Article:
The Hyundai i30 Sedan N, or Elantra N or Avante N as it’s also known, is set to get a heart transplant.

    “Technically, we are ready to continue [with internal-combustion N cars],” said executive technical advisor Albert Biermann.

    “Before I left Namyang, I made sure the Elantra can go on with the 2.5 turbo. It fits in there and everything.

    “Australia is safe, US is safe, but someone needs to make a decision, right? And markets other than Australia, forget them. They’re all dreaming on the EV cloud, EV heaven, they don’t care for combustion cars.”

    The i30 Sedan isn’t offered in any Western European markets, though the i30 N can be had in hatchback or liftback variants on the continent. These models feature older underpinnings, and aren’t offered in markets like Korea and North America.

    “I think within this year there will be a decision if we continue next-generation Elantra with an N or not, technically it’s possible,” said Mr Biermann.

    “With a 2.5-litre turbo with the stricter emission regulations, I think we can still have some good level of power, maybe same level like today, but that engine first needs the N treatment.”

    Unlike Hyundai’s N Line vehicles, its N cars are designed to be driven on the track as well as on the street. As Mr Biermann suggests, the 2.5-litre engine may need to be tweaked, with possible changes to cooling.

    Hyundai’s turbocharged 2.5-litre four-cylinder engine currently produces 213kW of power and 422Nm of torque in the Sonata N Line.

    That’s 7kW and 29Nm more than the turbocharged 2.0-litre four found under the bonnet of the current i30 Sedan N.

    Both engines are mated with an eight-speed dual-clutch automatic transmission, though the i30 N is also offered with a standard six-speed manual.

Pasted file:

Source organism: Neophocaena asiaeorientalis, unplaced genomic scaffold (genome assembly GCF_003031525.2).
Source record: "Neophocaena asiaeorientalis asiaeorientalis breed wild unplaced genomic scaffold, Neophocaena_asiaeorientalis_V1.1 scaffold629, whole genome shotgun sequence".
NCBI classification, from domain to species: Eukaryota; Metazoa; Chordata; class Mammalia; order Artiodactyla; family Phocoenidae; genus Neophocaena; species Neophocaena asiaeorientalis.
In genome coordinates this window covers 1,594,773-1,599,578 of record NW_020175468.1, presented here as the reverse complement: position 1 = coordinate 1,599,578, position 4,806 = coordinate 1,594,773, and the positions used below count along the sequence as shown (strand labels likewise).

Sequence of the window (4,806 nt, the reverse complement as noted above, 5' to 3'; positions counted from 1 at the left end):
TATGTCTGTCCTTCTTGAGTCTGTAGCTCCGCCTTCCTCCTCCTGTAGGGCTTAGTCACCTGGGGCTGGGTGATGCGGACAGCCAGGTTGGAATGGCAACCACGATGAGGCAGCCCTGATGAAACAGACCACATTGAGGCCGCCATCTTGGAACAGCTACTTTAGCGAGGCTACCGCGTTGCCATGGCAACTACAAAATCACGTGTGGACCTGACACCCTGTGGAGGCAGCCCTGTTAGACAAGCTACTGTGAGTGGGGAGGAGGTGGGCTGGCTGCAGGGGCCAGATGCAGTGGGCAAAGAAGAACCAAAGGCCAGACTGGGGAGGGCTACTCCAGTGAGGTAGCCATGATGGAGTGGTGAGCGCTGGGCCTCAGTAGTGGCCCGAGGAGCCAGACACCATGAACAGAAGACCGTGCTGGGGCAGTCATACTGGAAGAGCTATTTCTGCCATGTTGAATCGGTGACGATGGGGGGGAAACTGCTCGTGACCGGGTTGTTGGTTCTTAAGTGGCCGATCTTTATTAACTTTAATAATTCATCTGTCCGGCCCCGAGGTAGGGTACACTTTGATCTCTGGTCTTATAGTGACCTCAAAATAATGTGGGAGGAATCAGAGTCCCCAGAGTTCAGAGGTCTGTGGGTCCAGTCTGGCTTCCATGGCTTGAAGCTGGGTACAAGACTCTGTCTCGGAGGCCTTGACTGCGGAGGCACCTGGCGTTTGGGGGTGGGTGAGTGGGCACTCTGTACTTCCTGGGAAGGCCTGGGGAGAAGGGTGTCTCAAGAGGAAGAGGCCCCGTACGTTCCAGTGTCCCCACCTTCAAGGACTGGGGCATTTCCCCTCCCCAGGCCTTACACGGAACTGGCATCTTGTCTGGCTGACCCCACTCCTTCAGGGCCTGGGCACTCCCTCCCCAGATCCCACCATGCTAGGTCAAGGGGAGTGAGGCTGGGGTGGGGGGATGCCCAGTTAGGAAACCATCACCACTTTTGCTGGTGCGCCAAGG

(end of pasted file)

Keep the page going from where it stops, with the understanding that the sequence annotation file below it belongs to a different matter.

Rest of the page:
Mr Biermann didn’t indicate when the 2.5-litre would find its way into the i30 Sedan N. It’s also unclear whether a manual transmission would be offered, though most Hyundai N cars bar the electric Ioniq 5 N and short-lived Kona N have offered a three-pedal option.

    The current-generation Hyundai i30 Sedan/Elantra/Avante entered production in 2020, with the hot N revealed in 2021 and reaching our shores in December of that year.

    A facelifted version was revealed earlier this year, and will reach Australia during the first quarter of 2024.

    MORE: Everything Hyundai i30
    MORE: 2024 Hyundai i30 Sedan N delayed for Australia
    MORE: 2022 Hyundai i30 Sedan N review

    William Stopford

    William Stopford is an automotive journalist based in Brisbane, Australia. William is a Business/Journalism graduate from the Queensland University of Technology who loves to travel, briefly lived in the US, and has a particular interest in the American car industry.

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